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Cook reflects on brush with death
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08/18/2004 1:15 AM ET
Cook reflects on brush with death
Reliever credits Rockies' trainers for saving his life
tickets for any Major League Baseball game
Aaron Cook developed blood clots in his throwing shoulder that floated into each lung. (Denis Poroy/AP)
DENVER -- Must be the altitude.

Anyone who has spent some time in Denver and felt a little short of breath has reached that understandable, and often correct, conclusion. Colorado Rockies pitcher Aaron Cook guessed that way Aug. 7 while warming up for a game against Cincinnati.

"I just figured we'd been in Denver for 14 days and I was starting to get a little weaker than normal," Cook said.

He was wrong. All the water and protein shakes he took, thinking he had the "flu bug," did no good, and the self-diagnosis nearly turned tragic. His breathing trouble forced the Rockies to take him out of a game against Cincinnati after pitching two innings and nearly passing out while warming up for the third. It turned out he had blood clots that doctors say started in his throwing shoulder, probably because of pitching, and floated until lodging dangerously into each lung.

"Tom Probst and Keith Dugger [the Rockies' head trainer and assistant trainer, respectively] made a great decision which I think saved my life, to send me to the hospital," Cook said.

Cook didn't leave Swedish Hospital in Denver until Monday. He made his return to Coors Field on Tuesday and discussed his scare with the media for the first time. Cook is out for the season, although blood thinners have reduced the clots to the point that doctors have no fear as long as he avoids strenuous activity.

Of course, Cook, 25, would like to return to the strenuous activity of pitching. He was 6-4 with a 4.28 ERA when forced out of action. Before his abbreviated game, a no-decision in the Rockies' 9-5 victory, Cook was 5-2 in his previous seven starts. He had a 2.70 ERA in his previous three starts at tough-to-tame Coors Field, and was beginning to realize the expectations Colorado had for him when it drafted him in the second round in 1997.

Besides cherishing time with family, Cook educated himself on his condition. But continuing his pitching career is secondary for Cook.

"I just got out of the hospital yesterday," Cook said. "The most important thing right now is my health. If I have the chance to play baseball again, so be it. I'm still alive, so I'm not worried about it."

Cook said he plans to meet with Rockies team physicians, including internist Dr. Allen Schreiber, to discuss his next steps. Cook said he has read that some pitchers have been able to continue their careers after having the same problem, but couldn't recall their names.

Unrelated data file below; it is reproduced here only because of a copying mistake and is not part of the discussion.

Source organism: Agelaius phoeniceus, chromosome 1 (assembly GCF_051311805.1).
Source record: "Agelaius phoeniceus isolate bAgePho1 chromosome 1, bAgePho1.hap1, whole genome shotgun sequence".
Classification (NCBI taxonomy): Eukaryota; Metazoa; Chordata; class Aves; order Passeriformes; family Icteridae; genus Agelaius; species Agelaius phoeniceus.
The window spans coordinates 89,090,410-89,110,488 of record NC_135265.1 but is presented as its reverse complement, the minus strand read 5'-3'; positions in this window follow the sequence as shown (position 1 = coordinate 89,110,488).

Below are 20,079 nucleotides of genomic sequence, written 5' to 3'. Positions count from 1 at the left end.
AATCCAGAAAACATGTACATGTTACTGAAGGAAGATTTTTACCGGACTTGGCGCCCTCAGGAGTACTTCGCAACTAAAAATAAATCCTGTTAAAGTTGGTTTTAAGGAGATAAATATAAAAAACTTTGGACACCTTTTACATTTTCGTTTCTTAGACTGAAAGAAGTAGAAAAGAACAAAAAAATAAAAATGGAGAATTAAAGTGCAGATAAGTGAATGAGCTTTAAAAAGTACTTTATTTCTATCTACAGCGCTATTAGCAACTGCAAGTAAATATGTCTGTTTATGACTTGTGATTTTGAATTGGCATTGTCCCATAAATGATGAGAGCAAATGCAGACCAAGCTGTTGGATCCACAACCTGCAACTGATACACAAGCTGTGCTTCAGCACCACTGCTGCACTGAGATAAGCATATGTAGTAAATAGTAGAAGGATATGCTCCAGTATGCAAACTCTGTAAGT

Probst, citing federal guidelines regarding medical information, couldn't offer that information but did say that the decision to send Cook to a hospital was a matter of the training and medical staffs working together. Dr. Thomas J. Noonan, the Rockies' associated orthopedist, was at the game and brought up the idea of a pulmonary embolism (blood clot in the lungs) before sending Cook to the hospital.

Probst was touched by Cook's gratitude.

"I think the biggest thing that hit home was you do a lot of things on a daily basis without a thank you," Probst said. "And you're not in it for the thank you. But when a young gentleman goes out of his way to thank you, and let others know what you've done, that's the satisfaction that you get."

Rockies officials have noted that Cook happened to be in the right place to have his difficulty. Had he been on the team plane or at home and not had a quick-thinking training staff to send him to a hospital, the condition could have been fatal.

Hitting close to home, University of Cincinnati assistant volleyball coach Stephanie Rosfeld, who like Cook grew up near Cincinnati and is his age, recently died in her sleep from the same condition.

Cook said doctors believe the clots had been in the lungs no more than a week, and the shortness of breath he experienced just before his pitching episode was an indication the clots were moving into his lungs.

"I was really shocked because I've never had any really significant or serious injuries in my life, in my baseball career," Cook said. "They told me I had blood clots in my lungs and I said, 'Oh that's kind of bad,' and then the paramedic and the doctor said, 'I don't think you realize how bad it is. We've had people kind of drop over dead from this.' "

Thomas Harding is a reporter for MLB.com. This story was not subject to the approval of Major League Baseball or its clubs.

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